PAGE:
The history of science is full of people who made lasting contributions to the field of human knowledge during their lifetimes. But some scientists’ accomplishments stand above the rest. In a field where we all stand on the shoulders of giants, here are the five tallest giants of them all.
Wait, Aristotle? The old dead Greek guy? The guy who wrote about what makes plays good? It’s true that Aristotle is most famous in popular culture for being a philosopher and commentator on the arts (as well as being a student of Plato and the teacher of Alexander the Great), but his work covered a wide variety of topics, ranging from metaphysics, to art, to the sciences. And when it came to the sciences, Aristotle’s ideas and methods were well ahead of his contemporaries, so much so that they formed the basis of scientific study and knowledge in the West for centuries after his death. Many of his ideas are dated now, but their influence on the history of scientific research is too big to ignore.
Marie Curie was a pioneer of science in more ways than one. The winner of two Nobel prizes (for Physics and Chemistry, in 1903 and 1911, respectively), Curie was the first woman to win a Nobel, the only woman to have won the award in multiple fields, and to this day is the only person to have won in multiple science categories. Curie’s field of expertise was radiation, and she was responsible for discovering the way to capture radioactive isotopes, and for the identification of the elements radium and polonium. She also pioneered the practice of radiology, and used mobile radiography centers to treat French soldiers during World War 1.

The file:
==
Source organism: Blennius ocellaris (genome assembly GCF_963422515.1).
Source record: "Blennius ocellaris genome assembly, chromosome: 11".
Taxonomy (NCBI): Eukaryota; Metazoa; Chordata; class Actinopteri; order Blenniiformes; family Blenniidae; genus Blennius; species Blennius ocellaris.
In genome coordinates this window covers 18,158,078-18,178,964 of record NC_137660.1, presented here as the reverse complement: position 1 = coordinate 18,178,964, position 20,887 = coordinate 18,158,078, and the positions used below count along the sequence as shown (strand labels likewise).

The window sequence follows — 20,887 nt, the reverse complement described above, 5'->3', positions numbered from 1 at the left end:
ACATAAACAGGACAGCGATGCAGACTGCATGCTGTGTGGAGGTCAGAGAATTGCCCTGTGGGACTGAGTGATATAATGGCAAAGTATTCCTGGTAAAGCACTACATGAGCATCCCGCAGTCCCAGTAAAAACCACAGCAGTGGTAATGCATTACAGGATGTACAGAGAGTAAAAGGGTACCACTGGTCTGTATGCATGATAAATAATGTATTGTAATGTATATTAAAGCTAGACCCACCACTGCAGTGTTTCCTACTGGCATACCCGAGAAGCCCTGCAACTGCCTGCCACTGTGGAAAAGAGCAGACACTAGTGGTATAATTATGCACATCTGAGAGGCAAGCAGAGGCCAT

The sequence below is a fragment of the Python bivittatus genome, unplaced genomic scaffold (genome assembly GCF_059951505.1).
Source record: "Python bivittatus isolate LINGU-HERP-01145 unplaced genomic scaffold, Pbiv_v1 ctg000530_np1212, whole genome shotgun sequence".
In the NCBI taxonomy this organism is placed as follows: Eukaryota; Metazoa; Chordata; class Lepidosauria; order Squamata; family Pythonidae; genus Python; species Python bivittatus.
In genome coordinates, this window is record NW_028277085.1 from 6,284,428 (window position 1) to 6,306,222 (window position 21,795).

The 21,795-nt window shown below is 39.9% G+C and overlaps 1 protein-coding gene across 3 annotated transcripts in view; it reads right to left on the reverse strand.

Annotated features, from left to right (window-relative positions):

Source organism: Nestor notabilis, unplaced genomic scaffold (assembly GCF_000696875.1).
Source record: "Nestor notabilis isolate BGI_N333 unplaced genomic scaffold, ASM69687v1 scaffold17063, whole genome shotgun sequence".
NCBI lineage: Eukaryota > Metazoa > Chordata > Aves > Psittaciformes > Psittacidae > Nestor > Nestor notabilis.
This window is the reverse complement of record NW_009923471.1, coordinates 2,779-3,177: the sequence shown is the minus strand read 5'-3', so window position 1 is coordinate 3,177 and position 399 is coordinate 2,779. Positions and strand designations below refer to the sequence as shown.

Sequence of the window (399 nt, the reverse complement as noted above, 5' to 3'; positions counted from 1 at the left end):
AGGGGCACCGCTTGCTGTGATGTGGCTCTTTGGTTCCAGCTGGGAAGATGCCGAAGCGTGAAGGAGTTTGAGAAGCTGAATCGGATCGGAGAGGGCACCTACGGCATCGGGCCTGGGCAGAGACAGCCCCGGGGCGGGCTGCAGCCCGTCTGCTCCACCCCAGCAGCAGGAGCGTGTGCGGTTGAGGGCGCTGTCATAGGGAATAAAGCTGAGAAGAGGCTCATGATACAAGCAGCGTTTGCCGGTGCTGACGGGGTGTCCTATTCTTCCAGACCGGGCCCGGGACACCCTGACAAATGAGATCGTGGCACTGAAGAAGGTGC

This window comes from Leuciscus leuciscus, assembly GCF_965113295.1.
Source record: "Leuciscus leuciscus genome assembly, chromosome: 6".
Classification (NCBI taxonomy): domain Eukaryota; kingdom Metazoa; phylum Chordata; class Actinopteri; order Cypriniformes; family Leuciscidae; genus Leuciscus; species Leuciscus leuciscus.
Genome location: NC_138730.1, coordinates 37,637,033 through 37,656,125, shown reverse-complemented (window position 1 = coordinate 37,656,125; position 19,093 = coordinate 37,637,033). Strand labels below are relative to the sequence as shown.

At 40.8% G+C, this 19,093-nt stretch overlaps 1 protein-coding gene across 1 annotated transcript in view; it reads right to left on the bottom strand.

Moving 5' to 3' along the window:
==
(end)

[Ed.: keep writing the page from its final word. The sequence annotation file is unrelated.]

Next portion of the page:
English naturalist Charles Darwin’s theory of evolution provided an explanation for the origin of humanity and the development of natural life that still provides the basis of natural sciences, biology, and zoology to this day. His postulation that all life descended from common ancestors and then developed through natural selection was a groundbreaking revelation during its day, and today is the foundation for a significant portion of scientific research being conducted in the natural sciences.
The man whose surname is now a synonym for “genius” was always going to find a place on this list. Einstein’s theories of relativity transformed our understanding of the universe and how the elements that make it up, from matter to energy to the forces that act upon them, work. To this day, his E=mc2 is still the most famous equation in the world.
Newton is one of the most famous scientists ever to have existed, and yet many people still don’t know the full range of his contributions to human knowledge. Newton’s laws of motion are still one of the absolute pillars of scientific study, and his research into gravity alone justifies continued respect. But his work doesn’t stop there. Newton’s other contributions to science include but are not limited to: confirming the heliocentric model of the solar system, formulating an empirical law of cooling, studying the speed of sound, and contributing multiple equations and theories to the field of mathematics.
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